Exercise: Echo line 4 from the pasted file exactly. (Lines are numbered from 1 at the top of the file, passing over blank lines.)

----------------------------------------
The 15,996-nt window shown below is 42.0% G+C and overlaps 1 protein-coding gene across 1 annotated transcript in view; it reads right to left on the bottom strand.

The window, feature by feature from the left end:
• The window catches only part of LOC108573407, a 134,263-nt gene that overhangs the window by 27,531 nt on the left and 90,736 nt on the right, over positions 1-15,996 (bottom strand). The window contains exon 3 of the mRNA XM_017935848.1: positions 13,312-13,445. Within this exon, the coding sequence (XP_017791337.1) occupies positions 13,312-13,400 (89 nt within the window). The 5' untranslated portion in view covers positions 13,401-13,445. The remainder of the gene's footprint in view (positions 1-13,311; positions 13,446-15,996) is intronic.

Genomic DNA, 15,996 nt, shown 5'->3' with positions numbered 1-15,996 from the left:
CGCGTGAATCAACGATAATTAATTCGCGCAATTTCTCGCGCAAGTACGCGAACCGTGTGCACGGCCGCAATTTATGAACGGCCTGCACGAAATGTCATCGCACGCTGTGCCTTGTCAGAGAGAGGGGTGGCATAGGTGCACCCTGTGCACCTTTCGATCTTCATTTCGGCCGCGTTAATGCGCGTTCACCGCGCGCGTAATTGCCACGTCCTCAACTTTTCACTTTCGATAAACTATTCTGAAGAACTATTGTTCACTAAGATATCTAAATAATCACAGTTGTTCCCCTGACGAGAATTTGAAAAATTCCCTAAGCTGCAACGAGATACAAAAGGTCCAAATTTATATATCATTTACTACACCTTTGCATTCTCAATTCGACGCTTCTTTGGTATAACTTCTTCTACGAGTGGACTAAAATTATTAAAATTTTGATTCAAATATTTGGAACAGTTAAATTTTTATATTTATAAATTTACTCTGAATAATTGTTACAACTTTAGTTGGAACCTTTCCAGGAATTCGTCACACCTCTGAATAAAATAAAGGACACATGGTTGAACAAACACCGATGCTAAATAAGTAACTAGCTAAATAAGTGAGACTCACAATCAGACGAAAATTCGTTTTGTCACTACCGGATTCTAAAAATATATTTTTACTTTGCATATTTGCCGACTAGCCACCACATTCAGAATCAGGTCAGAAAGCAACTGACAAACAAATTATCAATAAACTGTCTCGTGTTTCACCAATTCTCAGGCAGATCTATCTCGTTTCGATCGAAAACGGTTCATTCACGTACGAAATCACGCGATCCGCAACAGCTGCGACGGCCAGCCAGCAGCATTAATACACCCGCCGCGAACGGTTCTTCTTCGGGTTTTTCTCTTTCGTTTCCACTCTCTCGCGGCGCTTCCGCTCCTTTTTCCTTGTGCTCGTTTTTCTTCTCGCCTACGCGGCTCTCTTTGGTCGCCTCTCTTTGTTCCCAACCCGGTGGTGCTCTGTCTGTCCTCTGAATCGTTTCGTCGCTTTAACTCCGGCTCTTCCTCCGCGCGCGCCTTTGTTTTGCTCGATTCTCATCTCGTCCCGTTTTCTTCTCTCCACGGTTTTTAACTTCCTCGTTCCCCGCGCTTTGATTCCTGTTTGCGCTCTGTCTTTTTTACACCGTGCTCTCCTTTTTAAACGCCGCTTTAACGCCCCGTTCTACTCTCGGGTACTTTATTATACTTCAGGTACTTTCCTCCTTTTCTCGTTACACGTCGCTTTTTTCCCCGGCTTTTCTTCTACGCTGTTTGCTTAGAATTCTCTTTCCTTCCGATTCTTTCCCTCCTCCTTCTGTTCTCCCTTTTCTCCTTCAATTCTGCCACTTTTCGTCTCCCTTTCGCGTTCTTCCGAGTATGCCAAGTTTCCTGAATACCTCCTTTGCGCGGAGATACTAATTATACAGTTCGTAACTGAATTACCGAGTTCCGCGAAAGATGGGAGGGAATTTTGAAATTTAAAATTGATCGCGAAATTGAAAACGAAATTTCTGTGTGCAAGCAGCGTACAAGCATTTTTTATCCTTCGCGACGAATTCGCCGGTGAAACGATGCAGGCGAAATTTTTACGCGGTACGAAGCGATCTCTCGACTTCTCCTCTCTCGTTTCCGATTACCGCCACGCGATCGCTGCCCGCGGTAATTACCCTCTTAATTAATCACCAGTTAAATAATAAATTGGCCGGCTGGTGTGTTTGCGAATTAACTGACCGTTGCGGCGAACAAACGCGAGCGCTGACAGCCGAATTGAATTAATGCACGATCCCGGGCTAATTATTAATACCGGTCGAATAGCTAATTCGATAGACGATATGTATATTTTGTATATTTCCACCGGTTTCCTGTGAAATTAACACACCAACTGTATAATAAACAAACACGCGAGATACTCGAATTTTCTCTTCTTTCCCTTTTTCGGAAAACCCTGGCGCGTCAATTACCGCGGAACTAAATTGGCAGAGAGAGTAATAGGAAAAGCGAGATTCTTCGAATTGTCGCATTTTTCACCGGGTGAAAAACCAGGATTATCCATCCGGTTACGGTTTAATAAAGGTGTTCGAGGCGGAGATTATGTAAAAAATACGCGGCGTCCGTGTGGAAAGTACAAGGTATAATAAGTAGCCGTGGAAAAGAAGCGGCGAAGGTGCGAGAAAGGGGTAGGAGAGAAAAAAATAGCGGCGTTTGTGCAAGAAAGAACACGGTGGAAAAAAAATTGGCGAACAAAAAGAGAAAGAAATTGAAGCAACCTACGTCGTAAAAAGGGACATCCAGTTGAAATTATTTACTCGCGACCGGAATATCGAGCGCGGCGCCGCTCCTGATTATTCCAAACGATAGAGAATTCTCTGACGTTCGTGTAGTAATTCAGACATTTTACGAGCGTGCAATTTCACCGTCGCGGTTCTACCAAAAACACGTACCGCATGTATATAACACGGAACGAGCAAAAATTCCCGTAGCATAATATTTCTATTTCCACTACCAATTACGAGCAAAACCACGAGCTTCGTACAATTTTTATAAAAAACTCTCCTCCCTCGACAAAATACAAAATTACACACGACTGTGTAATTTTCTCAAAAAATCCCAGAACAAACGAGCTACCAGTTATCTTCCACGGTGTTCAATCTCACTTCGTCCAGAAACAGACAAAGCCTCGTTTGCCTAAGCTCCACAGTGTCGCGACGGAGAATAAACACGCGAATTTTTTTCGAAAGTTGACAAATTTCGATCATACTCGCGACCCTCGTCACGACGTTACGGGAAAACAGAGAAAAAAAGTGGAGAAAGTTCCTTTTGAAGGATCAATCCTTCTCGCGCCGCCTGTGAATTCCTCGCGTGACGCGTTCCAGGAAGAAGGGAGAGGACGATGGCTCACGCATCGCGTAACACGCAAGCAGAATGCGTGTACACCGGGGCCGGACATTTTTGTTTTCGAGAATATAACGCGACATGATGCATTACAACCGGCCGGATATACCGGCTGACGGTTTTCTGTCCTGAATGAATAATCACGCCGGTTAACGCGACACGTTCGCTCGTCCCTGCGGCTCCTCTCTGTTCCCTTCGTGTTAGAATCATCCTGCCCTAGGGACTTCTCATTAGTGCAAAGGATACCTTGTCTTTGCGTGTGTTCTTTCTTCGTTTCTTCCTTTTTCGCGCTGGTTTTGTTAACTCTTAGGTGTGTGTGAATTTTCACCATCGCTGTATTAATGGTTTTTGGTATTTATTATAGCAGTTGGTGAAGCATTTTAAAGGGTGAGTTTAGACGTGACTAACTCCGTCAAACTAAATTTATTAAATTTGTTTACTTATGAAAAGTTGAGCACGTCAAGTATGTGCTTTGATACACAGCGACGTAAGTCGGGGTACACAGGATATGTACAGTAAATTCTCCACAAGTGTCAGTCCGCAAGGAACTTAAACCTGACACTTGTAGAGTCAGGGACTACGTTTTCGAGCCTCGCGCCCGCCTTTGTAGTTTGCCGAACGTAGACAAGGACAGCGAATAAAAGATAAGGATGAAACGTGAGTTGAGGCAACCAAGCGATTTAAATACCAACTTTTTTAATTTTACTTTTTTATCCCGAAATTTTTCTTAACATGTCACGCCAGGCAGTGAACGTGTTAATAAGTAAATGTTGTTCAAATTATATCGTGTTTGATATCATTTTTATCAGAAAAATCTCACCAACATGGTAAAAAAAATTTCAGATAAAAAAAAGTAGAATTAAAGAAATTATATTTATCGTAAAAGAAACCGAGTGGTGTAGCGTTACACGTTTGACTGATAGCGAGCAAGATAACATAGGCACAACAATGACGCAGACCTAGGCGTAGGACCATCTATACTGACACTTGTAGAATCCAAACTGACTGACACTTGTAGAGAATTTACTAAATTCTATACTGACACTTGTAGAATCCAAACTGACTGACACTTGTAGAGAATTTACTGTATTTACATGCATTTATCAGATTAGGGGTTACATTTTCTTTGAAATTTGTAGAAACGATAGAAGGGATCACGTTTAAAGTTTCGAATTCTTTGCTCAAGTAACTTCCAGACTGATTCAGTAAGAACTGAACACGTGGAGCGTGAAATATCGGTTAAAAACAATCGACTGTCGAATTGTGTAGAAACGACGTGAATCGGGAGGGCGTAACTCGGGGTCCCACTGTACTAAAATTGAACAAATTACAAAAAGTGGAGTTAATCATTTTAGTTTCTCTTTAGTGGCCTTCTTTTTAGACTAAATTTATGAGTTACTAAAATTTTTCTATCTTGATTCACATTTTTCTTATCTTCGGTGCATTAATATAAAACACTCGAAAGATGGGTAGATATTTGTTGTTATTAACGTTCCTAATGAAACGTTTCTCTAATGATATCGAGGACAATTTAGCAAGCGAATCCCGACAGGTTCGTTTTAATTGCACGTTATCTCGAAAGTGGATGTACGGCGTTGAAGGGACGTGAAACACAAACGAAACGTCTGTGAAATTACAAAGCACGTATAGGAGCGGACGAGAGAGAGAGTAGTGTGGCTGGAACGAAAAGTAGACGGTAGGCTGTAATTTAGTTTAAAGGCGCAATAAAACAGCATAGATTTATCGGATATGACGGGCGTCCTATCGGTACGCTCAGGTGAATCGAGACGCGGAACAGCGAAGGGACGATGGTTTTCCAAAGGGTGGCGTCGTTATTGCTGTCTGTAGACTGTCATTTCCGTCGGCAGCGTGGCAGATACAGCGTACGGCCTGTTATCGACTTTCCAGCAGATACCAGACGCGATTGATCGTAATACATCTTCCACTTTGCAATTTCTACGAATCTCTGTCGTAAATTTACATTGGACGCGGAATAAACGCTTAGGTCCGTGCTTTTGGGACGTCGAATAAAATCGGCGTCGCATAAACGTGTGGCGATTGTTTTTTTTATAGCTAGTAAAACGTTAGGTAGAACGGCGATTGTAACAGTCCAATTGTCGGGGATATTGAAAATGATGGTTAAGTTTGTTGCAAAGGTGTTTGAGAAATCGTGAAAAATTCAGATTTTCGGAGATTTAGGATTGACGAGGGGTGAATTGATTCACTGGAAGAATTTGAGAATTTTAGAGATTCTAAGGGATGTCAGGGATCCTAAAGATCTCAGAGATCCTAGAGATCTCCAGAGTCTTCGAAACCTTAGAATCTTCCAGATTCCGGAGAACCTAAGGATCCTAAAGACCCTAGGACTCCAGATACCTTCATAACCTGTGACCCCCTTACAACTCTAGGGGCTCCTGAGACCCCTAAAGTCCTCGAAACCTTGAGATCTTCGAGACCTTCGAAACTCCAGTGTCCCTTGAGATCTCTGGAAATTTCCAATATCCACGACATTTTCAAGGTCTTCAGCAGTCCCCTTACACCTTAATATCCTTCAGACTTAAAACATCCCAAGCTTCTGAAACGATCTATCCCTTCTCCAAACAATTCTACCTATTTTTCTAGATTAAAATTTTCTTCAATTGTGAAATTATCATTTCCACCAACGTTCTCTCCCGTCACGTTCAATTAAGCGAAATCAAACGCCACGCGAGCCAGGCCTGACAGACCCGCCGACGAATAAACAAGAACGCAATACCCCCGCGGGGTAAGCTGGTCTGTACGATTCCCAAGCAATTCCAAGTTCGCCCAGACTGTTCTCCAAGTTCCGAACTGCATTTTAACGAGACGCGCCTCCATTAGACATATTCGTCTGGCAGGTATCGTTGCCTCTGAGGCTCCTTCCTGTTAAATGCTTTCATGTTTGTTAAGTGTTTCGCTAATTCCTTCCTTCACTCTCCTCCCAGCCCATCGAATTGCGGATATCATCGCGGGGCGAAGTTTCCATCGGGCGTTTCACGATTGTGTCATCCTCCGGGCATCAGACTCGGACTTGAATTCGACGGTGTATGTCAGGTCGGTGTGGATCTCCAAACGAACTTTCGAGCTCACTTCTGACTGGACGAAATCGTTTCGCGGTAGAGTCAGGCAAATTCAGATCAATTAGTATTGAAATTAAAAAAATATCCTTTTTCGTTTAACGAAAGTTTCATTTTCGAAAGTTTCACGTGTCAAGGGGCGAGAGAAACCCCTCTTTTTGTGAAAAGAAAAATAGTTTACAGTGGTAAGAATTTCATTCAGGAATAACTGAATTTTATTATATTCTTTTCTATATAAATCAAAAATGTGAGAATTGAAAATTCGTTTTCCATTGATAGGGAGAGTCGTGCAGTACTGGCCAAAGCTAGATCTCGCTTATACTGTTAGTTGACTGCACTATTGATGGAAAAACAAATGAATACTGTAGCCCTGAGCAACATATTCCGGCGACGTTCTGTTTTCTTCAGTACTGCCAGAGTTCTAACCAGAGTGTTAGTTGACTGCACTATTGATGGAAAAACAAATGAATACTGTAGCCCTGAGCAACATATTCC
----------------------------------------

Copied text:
Genomic DNA, 15,996 nt, shown 5'->3' with positions numbered 1-15,996 from the left: